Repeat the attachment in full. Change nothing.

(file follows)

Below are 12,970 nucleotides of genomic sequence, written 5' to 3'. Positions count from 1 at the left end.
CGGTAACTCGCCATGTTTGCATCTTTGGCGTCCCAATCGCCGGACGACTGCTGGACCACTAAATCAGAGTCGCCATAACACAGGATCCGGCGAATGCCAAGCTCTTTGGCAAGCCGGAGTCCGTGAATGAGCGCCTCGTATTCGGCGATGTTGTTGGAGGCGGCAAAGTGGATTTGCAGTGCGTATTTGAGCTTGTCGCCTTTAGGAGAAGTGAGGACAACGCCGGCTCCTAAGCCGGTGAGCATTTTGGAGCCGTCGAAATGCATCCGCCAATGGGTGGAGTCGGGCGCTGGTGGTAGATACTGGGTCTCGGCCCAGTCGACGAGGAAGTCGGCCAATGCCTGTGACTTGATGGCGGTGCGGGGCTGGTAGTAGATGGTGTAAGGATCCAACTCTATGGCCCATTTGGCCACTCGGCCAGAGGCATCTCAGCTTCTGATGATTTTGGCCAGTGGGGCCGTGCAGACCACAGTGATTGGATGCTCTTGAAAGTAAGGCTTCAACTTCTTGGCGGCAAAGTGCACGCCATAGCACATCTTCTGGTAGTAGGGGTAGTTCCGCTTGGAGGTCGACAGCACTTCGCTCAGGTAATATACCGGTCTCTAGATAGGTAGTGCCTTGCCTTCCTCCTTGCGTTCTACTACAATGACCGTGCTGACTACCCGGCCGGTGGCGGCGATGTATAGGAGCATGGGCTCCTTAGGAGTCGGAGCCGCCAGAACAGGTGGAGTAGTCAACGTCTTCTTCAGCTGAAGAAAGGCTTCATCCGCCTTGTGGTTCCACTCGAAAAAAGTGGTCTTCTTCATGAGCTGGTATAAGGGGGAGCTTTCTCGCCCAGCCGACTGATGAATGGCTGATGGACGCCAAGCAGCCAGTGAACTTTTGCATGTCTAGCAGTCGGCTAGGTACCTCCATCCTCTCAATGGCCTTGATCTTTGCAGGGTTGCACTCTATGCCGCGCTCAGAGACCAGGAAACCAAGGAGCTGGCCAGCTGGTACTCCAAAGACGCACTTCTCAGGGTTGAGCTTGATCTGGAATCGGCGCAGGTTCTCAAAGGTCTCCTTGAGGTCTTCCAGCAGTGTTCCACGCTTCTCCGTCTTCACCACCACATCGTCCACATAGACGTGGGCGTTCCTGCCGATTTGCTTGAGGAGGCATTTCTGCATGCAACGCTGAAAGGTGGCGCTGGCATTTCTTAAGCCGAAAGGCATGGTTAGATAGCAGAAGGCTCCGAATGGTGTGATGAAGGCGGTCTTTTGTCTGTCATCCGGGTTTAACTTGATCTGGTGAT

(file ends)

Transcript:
Below are 12,970 nucleotides of genomic sequence, written 5' to 3'. Positions count from 1 at the left end.
CGGTAACTCGCCATGTTTGCATCTTTGGCGTCCCAATCGCCGGACGACTGCTGGACCACTAAATCAGAGTCGCCATAACACAGGATCCGGCGAATGCCAAGCTCTTTGGCAAGCCGGAGTCCGTGAATGAGCGCCTCGTATTCGGCGATGTTGTTGGAGGCGGCAAAGTGGATTTGCAGTGCGTATTTGAGCTTGTCGCCTTTAGGAGAAGTGAGGACAACGCCGGCTCCTAAGCCGGTGAGCATTTTGGAGCCGTCGAAATGCATCCGCCAATGGGTGGAGTCGGGCGCTGGTGGTAGATACTGGGTCTCGGCCCAGTCGACGAGGAAGTCGGCCAATGCCTGTGACTTGATGGCGGTGCGGGGCTGGTAGTAGATGGTGTAAGGATCCAACTCTATGGCCCATTTGGCCACTCGGCCAGAGGCATCTCAGCTTCTGATGATTTTGGCCAGTGGGGCCGTGCAGACCACAGTGATTGGATGCTCTTGAAAGTAAGGCTTCAACTTCTTGGCGGCAAAGTGCACGCCATAGCACATCTTCTGGTAGTAGGGGTAGTTCCGCTTGGAGGTCGACAGCACTTCGCTCAGGTAATATACCGGTCTCTAGATAGGTAGTGCCTTGCCTTCCTCCTTGCGTTCTACTACAATGACCGTGCTGACTACCCGGCCGGTGGCGGCGATGTATAGGAGCATGGGCTCCTTAGGAGTCGGAGCCGCCAGAACAGGTGGAGTAGTCAACGTCTTCTTCAGCTGAAGAAAGGCTTCATCCGCCTTGTGGTTCCACTCGAAAAAAGTGGTCTTCTTCATGAGCTGGTATAAGGGGGAGCTTTCTCGCCCAGCCGACTGATGAATGGCTGATGGACGCCAAGCAGCCAGTGAACTTTTGCATGTCTAGCAGTCGGCTAGGTACCTCCATCCTCTCAATGGCCTTGATCTTTGCAGGGTTGCACTCTATGCCGCGCTCAGAGACCAGGAAACCAAGGAGCTGGCCAGCTGGTACTCCAAAGACGCACTTCTCAGGGTTGAGCTTGATCTGGAATCGGCGCAGGTTCTCAAAGGTCTCCTTGAGGTCTTCCAGCAGTGTTCCACGCTTCTCCGTCTTCACCACCACATCGTCCACATAGACGTGGGCGTTCCTGCCGATTTGCTTGAGGAGGCATTTCTGCATGCAACGCTGAAAGGTGGCGCTGGCATTTCTTAAGCCGAAAGGCATGGTTAGATAGCAGAAGGCTCCGAATGGTGTGATGAAGGCGGTCTTTTGTCTGTCATCCGGGTTTAACTTGATCTGGTGAT